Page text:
Digital technologies, automation, and process improvement will be enhancing, if not controlling, all workflows,” he explained. “The variety of projects I’ve been able to be involved in over the years is just incredible. From handling livestock to LNG, there’s never a dull day at TOTE. Kids these days are pushed so hard to pick their life path and specialize at a young age. I think that is actually detrimental to development.”

Marjorie said she’s excited about the talent Foss Maritime has brought in to help business leaders take advantage of data and financial analytics tools that will help Foss make better business decisions faster than its competition.

“I’m bullish that during the next five years, our improved processes will help Foss business leaders break away from distractions and become hyper-focused on building the business and leveraging our pool of talent to execute new opportunities.

“Foss changed the industry by pioneering tractor tug technology for tanker escorts, we were the first to bunker LNG by barge, and we’ve consistently built creative solutions for our customers throughout our long history. I believe we’ll disrupt the industry again during the next 10 years by facilitating teamwork, empowering the entrepreneurial talent in our organization, and responding creatively to the needs of our customers.”

As far as their personal relationship, they agreed they’re glad to be looking to the future while standing on the same shore.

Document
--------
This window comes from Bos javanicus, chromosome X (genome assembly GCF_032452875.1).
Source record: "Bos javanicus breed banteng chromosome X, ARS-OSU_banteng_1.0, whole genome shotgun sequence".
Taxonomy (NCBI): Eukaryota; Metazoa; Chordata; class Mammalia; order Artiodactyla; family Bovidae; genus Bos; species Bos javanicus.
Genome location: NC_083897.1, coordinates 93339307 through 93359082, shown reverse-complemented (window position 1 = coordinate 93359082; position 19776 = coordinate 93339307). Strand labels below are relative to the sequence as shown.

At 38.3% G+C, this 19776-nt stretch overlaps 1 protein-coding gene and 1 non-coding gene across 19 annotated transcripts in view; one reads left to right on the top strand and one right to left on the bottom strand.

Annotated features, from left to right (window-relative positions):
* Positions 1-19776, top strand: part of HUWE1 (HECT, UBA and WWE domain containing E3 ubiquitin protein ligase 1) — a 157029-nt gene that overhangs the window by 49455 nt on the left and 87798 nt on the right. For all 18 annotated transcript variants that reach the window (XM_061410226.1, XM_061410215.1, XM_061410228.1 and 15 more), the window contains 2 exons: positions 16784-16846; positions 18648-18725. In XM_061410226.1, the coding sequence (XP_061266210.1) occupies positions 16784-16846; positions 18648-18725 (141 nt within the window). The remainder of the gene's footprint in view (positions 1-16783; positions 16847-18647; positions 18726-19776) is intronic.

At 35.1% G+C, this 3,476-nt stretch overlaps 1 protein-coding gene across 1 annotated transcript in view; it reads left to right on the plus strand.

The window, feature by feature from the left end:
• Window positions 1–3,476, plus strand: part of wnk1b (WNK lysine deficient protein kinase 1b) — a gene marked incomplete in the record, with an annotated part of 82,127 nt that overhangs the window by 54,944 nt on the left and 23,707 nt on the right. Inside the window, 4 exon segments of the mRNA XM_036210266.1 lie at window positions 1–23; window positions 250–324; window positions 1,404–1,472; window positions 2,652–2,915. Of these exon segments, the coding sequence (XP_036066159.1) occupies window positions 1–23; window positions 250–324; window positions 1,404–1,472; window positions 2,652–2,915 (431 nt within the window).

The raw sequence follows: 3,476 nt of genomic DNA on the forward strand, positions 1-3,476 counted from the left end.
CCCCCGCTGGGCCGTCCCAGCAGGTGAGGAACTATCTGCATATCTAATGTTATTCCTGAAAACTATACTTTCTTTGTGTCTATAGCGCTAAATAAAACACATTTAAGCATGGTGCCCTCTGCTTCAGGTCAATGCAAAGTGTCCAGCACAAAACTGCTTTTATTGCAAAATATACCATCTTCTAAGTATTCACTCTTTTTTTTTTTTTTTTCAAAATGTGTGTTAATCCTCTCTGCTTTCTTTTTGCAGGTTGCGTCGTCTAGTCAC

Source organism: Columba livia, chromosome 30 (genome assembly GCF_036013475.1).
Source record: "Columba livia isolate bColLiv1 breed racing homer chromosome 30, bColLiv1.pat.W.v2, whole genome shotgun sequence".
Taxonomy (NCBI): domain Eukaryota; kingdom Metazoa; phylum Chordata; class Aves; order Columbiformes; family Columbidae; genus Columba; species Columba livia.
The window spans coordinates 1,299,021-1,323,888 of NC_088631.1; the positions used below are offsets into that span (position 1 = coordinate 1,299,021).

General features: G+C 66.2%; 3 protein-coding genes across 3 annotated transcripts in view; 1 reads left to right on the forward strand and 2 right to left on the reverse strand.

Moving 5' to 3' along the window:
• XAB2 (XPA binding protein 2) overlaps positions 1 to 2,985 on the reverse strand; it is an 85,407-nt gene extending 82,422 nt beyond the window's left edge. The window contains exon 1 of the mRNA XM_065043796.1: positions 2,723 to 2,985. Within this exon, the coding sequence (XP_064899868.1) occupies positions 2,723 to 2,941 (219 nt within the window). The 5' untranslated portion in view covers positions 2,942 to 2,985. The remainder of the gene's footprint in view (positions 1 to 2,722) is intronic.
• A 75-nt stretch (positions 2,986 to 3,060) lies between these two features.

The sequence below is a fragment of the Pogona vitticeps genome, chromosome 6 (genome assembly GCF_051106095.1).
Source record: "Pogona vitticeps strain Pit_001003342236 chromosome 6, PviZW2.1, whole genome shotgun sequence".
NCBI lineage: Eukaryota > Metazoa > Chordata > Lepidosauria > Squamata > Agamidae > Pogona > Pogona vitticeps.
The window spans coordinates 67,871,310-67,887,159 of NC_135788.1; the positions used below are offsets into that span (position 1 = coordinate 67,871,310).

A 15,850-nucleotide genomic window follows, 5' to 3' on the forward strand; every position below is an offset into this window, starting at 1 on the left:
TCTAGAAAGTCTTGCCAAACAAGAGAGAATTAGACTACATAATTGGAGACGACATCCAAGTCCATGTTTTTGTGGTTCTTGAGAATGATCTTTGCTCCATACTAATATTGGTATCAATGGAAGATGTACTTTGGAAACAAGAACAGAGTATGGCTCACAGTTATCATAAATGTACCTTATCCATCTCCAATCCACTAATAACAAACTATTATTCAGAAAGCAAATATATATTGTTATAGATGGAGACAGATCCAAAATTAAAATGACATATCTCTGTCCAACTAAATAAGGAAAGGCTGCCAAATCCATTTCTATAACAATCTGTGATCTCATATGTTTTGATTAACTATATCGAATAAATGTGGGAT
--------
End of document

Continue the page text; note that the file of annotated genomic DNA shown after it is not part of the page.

“Nic and I spent a lot of our early relationship away from each other because of our sailing careers,” Marjorie concluded. “We really enjoy being able to see each other every day now. While we both miss the excitement of sailing, I know we’ll have new exciting chapters ahead of us in the future.”

Ready for another Saltchuk couple? Read Ko and Lan’s story here!

Hilary Reeves

Hilary Reeves spent 10 years as a newspaper reporter and editor before joining the Saltchuk family of companies as a consultant. Since People of Saltchuk launched in 2014, Reeves has interviewed more than 200 Saltchuk employees from operating companies all over the world. Born in Tacoma, Washington, Reeves is a former president of both the collegiate and local professional chapters of the Society of Professional Journalists, a graduate of the Society’s Ted Scripps Leadership Institute, and a Toastmaster. When she’s not writing, she loves to read, ski, and practice the piano. She lives in West Seattle with her husband and two young daughters.